Demetrios G. Papademetriou
Chinese migrant workers sewing clothes at factory in Romania.
The United States’ long-standing argument with Mexico over illegal migration is on the wane. Net migration from Mexico is near zero and apprehensions of illegal immigrants (many non-Mexican) at the U.S. southern border are at levels last seen in 1970 (U.S. Border Patrol, n.d.).
Massive U.S. investments in border controls, aggressive interior enforcement measures, a Mexican economy that has been growing much faster than the U.S. economy since 2010, and ever-deeper cooperation with the United States on the issue explain a good part of the decline in illegal migration. But even more important is that a sustained decline in Mexican fertility means that fewer new Mexican workers are entering the labor force each year at the same time that job opportunities in the United States are much lower as a result of the ongoing economic distress.
The aftermath of the Great Recession has not only affected immigration between the United States and Mexico. Immigrants from lower- and middle-income countries have been particularly vulnerable to the destruction of jobs in most advanced economies. Migration—which has been both driving force and byproduct of globalization and the ever-increasing interconnectedness it fuels—now comes face to face with the global crisis.
The crisis may have ended a period in which the benefits of openness, including large-scale immigration, were embraced with relatively few questions across advanced economies. In the years ahead, immigration is likely to become more selective, and lower-skilled migrants are likely to be less welcome—at least as prospective permanent residents, let alone as fellow citizens.
In the United States, for example, labor market distress has reached levels not seen since the Great Depression. About 23 million people, roughly 15 percent of the labor force, are unemployed or underemployed—including workers in involuntary part-time situations and those who become marginally attached or discouraged (see Chart 1). The share of men who hold a job is at the lowest level since 1948, when the U.S. Labor Department began collecting these data, while for all workers it is the lowest since 1981. At mid-2012, nearly 42 percent of the unemployed had been jobless for 27 weeks or longer, increasing the prospect that their skills will atrophy and raising the risk that even as large numbers remain unemployed, jobs will go begging because of the growing gap between the skills available and the skills employers require (see “The Tragedy of Unemployment,” in the December 2010 issue of F&D). Hardest hit are middle-aged workers (45 to 64 years old), who both remain unemployed longer than any other age group and find it harder to get jobs with wages similar to the ones they lost. Moreover, investments in productivity-enhancing and labor-saving technologies during recessions reduce the post-recession demand for workers (Katz, 2010). Notwithstanding a smaller workforce, the United States has a higher GDP than five years ago.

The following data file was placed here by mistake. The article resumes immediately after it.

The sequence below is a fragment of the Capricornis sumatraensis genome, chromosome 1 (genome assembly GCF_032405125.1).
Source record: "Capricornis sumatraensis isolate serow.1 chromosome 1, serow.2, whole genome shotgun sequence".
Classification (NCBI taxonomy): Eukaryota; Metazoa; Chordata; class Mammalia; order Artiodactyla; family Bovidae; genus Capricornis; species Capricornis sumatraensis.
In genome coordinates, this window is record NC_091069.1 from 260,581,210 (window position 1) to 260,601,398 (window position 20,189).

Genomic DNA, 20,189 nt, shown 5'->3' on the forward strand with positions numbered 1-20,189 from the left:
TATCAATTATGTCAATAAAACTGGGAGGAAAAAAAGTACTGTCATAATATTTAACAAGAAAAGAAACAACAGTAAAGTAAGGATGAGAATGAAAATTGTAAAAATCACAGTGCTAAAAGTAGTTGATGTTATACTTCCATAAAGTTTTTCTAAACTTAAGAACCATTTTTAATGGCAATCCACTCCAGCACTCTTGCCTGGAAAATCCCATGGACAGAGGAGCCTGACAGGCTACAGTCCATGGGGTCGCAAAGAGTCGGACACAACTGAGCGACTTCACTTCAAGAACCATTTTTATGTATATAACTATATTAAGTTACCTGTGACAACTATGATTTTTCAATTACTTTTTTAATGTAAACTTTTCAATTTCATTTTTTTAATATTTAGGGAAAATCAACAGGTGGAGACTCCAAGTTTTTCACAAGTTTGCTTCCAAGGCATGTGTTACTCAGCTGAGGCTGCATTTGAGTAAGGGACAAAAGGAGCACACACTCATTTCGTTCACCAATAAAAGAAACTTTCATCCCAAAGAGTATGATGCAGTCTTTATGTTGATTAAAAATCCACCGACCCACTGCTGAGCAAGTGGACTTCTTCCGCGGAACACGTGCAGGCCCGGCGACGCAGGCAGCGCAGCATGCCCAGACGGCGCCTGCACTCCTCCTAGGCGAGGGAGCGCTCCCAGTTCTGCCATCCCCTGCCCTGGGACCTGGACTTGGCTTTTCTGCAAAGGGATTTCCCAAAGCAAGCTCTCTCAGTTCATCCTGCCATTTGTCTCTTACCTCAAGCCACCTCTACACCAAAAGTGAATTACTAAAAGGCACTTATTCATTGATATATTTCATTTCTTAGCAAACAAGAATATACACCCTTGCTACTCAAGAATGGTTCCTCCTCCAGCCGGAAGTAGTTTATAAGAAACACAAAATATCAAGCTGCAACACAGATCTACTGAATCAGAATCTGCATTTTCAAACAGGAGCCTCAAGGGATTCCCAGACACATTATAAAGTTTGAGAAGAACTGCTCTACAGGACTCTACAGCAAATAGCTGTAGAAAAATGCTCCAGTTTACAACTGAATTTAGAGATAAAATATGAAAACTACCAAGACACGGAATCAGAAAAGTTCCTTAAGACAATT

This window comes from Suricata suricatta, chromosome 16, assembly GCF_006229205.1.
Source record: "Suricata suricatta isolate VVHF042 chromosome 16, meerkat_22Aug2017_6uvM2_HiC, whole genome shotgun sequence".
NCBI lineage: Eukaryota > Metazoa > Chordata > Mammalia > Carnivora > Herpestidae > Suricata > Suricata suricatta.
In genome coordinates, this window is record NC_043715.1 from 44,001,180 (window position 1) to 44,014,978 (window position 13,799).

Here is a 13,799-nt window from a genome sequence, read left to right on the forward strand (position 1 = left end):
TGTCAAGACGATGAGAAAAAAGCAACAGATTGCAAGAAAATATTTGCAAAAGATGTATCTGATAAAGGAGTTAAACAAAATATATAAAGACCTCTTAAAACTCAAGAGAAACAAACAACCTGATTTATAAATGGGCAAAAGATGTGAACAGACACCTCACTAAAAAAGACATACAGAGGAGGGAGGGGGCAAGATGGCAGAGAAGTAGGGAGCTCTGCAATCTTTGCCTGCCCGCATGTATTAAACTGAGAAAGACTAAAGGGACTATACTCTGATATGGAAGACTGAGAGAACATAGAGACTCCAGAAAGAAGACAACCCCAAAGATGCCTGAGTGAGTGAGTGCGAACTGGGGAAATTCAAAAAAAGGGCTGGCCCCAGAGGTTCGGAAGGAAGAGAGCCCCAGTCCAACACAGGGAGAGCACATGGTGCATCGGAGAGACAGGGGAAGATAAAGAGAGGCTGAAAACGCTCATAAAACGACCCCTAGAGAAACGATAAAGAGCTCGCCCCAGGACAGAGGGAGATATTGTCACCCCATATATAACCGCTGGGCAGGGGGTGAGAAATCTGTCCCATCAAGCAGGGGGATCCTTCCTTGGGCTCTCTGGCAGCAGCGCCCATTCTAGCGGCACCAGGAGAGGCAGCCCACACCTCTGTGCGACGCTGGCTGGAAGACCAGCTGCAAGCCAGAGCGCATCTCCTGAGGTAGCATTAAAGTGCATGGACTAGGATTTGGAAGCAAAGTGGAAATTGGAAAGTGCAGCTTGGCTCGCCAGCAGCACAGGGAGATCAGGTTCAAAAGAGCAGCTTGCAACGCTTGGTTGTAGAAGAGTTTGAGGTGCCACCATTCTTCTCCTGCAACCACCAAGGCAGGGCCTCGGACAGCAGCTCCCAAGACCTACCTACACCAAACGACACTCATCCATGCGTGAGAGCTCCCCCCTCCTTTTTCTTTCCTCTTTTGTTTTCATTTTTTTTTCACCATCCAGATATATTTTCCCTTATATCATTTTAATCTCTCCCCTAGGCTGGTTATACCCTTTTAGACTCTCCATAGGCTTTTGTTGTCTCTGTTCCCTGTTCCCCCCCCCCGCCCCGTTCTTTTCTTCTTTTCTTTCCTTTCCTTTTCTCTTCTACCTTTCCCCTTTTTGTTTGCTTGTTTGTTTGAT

Chart 1Heavy U.S. unemployment
About 15 percent of the U.S. workforce today is either unemployed, underemployed, or marginally attached—nearly twice the rate just before the Great Recession.
(percent of labor force)
Sources: Bureau of Labor Statistics, Current Population Survey, 1994–May 2012; and Migration Policy Institute analysis.
These troubling figures are not limited to the United States. Five years after the first signs of distress in the U.S. mortgage market that led to the global financial crisis and three years after a halting recovery began in most advanced economies, the jobs crisis in Europe as a whole is even worse. In April 2012, 24.7 million persons in the 27 countries of the European Union (EU) were unemployed, 8 percent more than a year earlier (Eurostat, 2012). The situation becomes even more dire when one considers all measures of economic distress; 42.6 million EU workers were unemployed or underemployed in 2011.
Moreover, youth unemployment is extremely high and continues to grow in some EU countries (see Chart 2). The potential consequences of this phenomenon are disquieting. They include long-term “economic scarring,” the risk of a “lost generation” of workers, and the potential for social disorder—the appeal of extreme ideologies is strongest among those with dismal prospects.
Chart 2Youth at risk
Unemployment among those under 25 is already high in many European countries and continues to grow.
(youth unemployment rate, percent)
While millions of workers have been hurt by the crisis, the pain is uneven. Men, young workers—particularly young immigrants—and members of minority groups have fared the worst. In the United States, Hispanics, blacks, middle-aged workers, and teenagers have been hit harder than other groups. In Europe, immigrant groups that absorbed a disproportionate economic and labor market hit include those from Andean and North African countries in Spain; Bangladeshis, Pakistanis, and Portuguese in the United Kingdom; and most immigrants in Greece.